It’s strange to be this far along in my film education and find there are directors of multiple classic features of whom I am ignorant. That sounds both arrogant and foolish simultaneously, but I suppose there is much to know and not all of it of value. One such thing is the identity of George Cukor, the director of many noteworthy films (and parts of even more noteworthy films) including Gaslight (1944). Apparently, he was renowned for his ability to elicit strong female performances. He is also the director of The Philadelphia Story (1940), a milestone in my film viewing career as the first old movie I found thoroughly lovable. It was the summer of 2008, when the plane was high, the journey long, and everything seemed possible. Everything but…now wait a second, where did I put that laptop? It was here just a minute ago… Oh, there it is, it was hiding under my fingers.
Paula Alquist (Ingrid Bergman), the niece of a murdered prima donna of the singing variety, is sent off to Italy to learn the vocal craft from a master. There, she meets a piano player, Gregory Anton (Charles Boyer), and they fall in love. Anton always dreamed of living in England on one of those cute squares and as chance would have it, Paula inherited just such a house. Once there, Paula begins to act peculiarly. She starts to forget things and lose things and is afraid of her maid (Angela Lansbury). Then she begins to hear things and has become so strange that she cannot be trusted to go out or to meet with people. Brian Cameron (Joseph Cotten), an assistant to the commissioner of Scotland Yard, who is unaccountably American, has some attraction to Paula who he sees when she is still sane enough to visit tourist attractions. Cameron sticks his nose into the old Alquist case and he thinks he smells something fishy.
Gaslight is a lovely movie, very similar to some other Ingrid Bergman movies I’ve written of recently. Bergman has a tough time with her spouses. They’re either trying to drive her mad (Gaslight), entrust her to people who drive her mad (Under Capricorn (1949) (review)), or kill her outright (Notorious (1946) (review)). She’s quite the victim and in two of them finds her own strength (with the help of a man) and overcomes adversity. Gaslight is a psychological drama on the verge of melodrama, maybe one notch below a Sherlock Holmes story. Written by John Van Druten, Walter Reisch, and John L. Balderston (adapted from a play by Patrick Hamilton), it isn’t intricate so much as it is unrelenting and it isn’t clever so much as it sticks to one big idea. It’s the hedgehog of movies.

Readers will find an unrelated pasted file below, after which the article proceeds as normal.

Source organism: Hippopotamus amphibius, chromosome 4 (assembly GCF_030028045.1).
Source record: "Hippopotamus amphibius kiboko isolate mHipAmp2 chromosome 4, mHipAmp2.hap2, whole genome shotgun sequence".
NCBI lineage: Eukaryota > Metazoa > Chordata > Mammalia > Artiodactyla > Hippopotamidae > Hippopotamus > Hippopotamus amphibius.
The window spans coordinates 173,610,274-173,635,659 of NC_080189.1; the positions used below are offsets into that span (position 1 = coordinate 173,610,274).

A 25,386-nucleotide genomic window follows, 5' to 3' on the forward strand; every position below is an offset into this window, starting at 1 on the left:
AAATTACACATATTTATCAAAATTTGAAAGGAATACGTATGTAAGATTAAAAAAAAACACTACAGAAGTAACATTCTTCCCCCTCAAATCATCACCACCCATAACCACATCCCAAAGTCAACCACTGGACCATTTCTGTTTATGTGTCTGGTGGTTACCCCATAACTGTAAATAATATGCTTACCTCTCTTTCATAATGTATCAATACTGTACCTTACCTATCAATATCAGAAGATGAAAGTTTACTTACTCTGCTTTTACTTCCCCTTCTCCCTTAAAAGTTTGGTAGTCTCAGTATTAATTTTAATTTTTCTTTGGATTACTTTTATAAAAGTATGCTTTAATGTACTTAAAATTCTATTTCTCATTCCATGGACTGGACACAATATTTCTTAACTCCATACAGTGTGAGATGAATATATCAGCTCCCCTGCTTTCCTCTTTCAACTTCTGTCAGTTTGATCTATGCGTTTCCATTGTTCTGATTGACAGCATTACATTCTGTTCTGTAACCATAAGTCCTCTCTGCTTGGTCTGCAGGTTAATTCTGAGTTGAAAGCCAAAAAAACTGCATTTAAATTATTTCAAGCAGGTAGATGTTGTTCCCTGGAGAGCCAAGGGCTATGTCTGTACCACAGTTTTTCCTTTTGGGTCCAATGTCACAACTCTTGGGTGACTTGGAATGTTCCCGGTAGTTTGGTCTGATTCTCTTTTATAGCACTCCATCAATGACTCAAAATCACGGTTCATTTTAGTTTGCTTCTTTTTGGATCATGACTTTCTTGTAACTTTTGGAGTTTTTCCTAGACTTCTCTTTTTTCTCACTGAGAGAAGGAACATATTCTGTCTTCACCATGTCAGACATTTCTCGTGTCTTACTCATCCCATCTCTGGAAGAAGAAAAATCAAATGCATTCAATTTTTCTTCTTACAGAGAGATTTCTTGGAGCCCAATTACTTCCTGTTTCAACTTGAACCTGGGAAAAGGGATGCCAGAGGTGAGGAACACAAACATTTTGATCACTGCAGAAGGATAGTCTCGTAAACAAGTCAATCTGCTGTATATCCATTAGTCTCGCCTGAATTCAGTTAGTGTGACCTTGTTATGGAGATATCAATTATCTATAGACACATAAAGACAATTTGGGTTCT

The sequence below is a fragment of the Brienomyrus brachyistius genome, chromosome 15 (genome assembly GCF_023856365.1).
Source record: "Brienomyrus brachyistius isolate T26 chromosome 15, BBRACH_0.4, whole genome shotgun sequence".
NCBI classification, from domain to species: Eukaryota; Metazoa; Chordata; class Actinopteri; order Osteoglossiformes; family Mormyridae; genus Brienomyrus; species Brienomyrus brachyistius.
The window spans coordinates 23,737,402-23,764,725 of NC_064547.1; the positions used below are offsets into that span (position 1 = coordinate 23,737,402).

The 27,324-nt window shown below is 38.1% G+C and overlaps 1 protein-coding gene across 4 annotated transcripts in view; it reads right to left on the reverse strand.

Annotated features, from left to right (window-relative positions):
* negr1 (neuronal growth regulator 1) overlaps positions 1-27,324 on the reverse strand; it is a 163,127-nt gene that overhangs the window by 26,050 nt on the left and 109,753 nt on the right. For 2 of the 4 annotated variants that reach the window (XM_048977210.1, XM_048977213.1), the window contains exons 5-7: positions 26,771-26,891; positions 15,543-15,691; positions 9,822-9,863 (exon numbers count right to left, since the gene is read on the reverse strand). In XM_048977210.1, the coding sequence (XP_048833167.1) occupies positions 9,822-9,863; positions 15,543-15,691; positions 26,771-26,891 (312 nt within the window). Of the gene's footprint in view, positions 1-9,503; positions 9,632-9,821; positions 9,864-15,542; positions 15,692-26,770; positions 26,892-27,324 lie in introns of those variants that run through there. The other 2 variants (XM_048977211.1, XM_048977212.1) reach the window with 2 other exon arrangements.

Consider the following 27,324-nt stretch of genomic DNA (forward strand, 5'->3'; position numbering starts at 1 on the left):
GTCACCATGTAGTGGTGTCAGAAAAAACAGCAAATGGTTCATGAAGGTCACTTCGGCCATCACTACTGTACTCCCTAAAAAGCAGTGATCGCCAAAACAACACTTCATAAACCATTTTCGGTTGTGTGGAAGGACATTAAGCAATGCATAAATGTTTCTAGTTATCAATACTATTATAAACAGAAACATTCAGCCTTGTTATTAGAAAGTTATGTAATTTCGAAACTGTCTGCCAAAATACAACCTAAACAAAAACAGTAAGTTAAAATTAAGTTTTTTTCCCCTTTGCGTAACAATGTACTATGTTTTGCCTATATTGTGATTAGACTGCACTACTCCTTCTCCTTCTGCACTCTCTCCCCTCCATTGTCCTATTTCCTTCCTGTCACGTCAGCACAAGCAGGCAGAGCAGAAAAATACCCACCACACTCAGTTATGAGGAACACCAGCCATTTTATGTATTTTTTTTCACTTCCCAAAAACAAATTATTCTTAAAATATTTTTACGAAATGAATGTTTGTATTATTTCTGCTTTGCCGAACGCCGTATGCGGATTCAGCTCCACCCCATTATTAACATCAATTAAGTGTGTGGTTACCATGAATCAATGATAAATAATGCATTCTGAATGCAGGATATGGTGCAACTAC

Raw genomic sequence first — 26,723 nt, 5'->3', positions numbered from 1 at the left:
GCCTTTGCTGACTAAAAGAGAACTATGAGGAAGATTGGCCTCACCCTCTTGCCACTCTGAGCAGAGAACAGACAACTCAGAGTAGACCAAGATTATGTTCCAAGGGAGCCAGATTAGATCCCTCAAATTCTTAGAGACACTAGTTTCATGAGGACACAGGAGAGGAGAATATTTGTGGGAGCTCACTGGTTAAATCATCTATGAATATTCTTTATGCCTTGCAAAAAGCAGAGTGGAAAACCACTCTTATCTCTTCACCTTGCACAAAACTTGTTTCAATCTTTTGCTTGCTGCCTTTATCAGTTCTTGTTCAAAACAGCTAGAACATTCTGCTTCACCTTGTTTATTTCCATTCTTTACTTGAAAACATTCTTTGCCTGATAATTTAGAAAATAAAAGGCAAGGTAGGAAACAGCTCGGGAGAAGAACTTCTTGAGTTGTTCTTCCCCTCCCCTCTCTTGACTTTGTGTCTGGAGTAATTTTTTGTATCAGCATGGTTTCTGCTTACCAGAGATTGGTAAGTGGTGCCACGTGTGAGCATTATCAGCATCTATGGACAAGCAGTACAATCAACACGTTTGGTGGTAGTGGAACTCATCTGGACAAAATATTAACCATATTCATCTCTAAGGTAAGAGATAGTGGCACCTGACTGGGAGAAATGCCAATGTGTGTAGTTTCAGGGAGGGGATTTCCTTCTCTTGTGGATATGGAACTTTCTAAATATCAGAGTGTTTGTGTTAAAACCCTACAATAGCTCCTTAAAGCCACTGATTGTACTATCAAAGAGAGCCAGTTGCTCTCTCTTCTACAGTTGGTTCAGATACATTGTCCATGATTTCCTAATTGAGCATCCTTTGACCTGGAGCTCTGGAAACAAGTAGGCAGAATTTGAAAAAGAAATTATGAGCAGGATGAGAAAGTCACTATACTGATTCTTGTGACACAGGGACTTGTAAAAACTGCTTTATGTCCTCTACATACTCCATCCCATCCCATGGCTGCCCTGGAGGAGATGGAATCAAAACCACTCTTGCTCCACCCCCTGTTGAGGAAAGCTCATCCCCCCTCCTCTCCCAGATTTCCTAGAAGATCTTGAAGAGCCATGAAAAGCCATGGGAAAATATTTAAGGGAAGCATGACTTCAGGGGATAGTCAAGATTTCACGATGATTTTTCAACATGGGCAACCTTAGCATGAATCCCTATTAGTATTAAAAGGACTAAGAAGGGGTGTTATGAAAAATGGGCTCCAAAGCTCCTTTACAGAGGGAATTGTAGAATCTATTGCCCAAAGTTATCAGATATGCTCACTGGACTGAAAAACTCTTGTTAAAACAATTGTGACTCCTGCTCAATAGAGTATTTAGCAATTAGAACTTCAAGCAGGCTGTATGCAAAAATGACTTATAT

That big idea has gotten some traction lately as the namesake of the phenomenon, “gaslighting”, that is being proposed as a social phenomenon to subjugate women (if unintentionally). The theory is that women are often told that they are over-reacting or crazy or foolish when it is really the accuser who has done something wrong. Whatever the merits of the theory, and I believe them to be plausible but not exhaustive, it is the reason I sought out the movie. If someone is going to be talking about a movie, then I may as well have seen it.
Gaslight is available on Amazon, but I just went to the library. It isn’t that I wouldn’t recommend owning the movie, but it isn’t so obscure as to be interesting, so popular as to be canonical, or so great as to be edifying. It’s worthy of making its way into your library bag as the light-viewing portion of your borrowed public bounty.
People like to complain about all the adaptations and sequels, but it isn’t a new phenomenon. I was combing through Wikipedia one day and formulated half of a theory that adaptations were more prevalent in years of economic performance. That’s sensible because studios are less likely to take risks and viewers are less likely to spend their money on something they don’t know much about. I’m not saying 1944 was a bad economic year, but it’s an adaptation and I didn’t want the thought to go undocumented.